1. Advanced Dark Energy Physics Telescope (ADEPT)

    SciTech Connect

    Charles L. Bennett

    2009-03-26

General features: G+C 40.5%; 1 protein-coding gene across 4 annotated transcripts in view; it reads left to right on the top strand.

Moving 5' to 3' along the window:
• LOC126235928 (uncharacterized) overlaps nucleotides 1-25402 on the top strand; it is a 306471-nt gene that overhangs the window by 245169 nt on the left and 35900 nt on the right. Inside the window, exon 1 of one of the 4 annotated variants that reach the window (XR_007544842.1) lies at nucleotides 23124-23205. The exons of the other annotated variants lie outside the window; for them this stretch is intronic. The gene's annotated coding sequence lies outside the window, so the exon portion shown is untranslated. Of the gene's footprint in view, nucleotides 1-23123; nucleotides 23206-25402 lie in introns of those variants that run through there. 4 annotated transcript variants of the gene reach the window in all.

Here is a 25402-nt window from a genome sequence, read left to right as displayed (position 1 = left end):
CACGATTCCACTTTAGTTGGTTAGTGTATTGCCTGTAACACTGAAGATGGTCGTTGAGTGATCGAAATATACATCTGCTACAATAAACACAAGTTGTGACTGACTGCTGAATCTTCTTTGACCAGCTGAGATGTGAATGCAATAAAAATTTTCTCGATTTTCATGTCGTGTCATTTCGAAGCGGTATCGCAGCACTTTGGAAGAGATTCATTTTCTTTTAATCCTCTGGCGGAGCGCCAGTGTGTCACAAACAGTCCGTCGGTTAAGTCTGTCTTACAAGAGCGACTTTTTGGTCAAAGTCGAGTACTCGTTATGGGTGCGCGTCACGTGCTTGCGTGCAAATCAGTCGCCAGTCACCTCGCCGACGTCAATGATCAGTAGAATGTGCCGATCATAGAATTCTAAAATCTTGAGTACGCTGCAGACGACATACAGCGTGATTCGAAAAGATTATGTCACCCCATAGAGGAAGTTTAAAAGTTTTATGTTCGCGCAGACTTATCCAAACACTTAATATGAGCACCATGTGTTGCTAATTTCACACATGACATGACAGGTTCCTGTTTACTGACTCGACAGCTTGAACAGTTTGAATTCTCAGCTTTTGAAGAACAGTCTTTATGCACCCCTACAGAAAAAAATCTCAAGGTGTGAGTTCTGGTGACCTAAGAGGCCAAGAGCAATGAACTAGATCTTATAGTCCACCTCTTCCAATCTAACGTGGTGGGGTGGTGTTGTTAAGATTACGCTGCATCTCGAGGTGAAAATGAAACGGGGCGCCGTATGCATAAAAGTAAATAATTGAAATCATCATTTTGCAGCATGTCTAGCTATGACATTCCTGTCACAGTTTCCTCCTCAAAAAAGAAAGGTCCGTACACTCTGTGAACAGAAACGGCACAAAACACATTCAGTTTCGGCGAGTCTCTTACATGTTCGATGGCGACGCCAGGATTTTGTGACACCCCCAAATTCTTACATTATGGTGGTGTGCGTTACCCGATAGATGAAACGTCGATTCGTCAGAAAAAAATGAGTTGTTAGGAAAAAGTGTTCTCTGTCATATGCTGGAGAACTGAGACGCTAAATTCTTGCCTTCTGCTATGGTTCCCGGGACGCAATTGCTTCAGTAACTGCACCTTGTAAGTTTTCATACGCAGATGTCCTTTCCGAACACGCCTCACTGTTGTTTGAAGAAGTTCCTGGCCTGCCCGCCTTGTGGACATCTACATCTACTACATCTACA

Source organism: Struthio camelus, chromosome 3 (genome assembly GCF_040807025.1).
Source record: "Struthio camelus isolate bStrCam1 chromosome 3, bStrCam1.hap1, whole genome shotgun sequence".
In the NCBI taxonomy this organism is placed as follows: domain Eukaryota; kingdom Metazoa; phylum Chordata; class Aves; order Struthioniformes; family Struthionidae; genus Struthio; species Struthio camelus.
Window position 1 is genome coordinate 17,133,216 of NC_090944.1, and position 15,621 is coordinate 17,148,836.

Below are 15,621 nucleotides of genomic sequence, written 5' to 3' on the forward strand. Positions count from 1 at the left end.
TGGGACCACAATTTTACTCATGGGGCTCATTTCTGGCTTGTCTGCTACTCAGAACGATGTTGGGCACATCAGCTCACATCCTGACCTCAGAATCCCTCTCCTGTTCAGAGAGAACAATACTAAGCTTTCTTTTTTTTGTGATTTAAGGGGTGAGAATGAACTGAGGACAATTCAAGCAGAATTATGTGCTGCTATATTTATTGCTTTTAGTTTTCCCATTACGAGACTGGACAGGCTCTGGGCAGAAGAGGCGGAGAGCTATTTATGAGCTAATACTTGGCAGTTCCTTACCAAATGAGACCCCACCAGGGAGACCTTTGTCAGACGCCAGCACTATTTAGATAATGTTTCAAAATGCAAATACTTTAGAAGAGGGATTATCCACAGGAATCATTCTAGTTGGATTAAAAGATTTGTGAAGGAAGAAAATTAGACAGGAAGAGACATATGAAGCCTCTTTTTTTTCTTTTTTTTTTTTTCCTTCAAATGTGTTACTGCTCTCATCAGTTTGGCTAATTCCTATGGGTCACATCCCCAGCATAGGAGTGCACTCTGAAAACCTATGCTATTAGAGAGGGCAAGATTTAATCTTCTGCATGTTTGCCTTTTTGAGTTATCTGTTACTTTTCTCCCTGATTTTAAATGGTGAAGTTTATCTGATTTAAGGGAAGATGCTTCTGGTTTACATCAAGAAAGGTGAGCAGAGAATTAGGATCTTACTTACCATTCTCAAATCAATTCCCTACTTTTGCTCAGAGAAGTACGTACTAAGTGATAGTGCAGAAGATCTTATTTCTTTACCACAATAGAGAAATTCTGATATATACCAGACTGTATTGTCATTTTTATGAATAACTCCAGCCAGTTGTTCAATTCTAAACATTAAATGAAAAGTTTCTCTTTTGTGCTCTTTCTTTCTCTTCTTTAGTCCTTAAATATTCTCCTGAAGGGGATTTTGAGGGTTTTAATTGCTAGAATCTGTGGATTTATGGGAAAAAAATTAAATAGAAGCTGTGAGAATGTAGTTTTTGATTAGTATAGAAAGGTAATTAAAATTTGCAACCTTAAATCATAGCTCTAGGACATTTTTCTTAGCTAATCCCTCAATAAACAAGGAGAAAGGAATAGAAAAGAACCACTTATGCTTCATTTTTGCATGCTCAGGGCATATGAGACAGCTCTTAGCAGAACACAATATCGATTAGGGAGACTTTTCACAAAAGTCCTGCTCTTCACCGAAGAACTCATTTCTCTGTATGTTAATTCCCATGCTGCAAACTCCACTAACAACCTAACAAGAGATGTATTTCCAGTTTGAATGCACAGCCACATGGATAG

In 2006, we proposed to NASA a detailed concept study of ADEPT (the Advanced Dark Energy Physics Telescope), a potential space mission to reliably measure the time-evolution of dark energy by conducting the largest effective volume survey of the universe ever done. A peer-review panel of scientific, management, and technical experts reported back the highest possible 'excellent' rating for ADEPT. We have since made substantial advances in the scientific and technical maturity of the mission design. With this Department of Energy (DOE) award we were granted supplemental funding to support specific extended research items that were not included in the NASA proposal, many of which were intended to broadly advance future dark energy research, as laid out by the Dark Energy Task Force (DETF). The proposed work had three targets: (1) the adaptation of large-format infrared arrays to a 2 micron cut-off; (2) analytical research to improve the understanding of the dark energy figure-of- merit; and (3) extended studies of baryon acoustic oscillation systematic uncertainties. Since the actual award was only for {approx}10% of the proposed amount item (1) was dropped and item (2) work was severely restricted, consistent with the referee reviews of the proposal, although there was considerable contradictions between reviewer comments and several comments that displayed a lack of familiarity with the research. None the less, item (3) was the focus of the work. To characterize the nature of the dark energy, ADEPT is designed to observe baryon acoustic oscillations (BAO) in a large galaxy redshift survey and to obtain substantial numbers of high-redshift Type Ia supernovae (SNe Ia). The 2003 Wilkinson Microwave Anisotropy Probe (WMAP) made a precise determination of the BAO 'standard ruler' scale, as it was imprinted on the cosmic microwave background (CMB) at z {approx} 1090. The standard ruler was also imprinted on the pattern of galaxies, and was first detected in 2005 in Sloan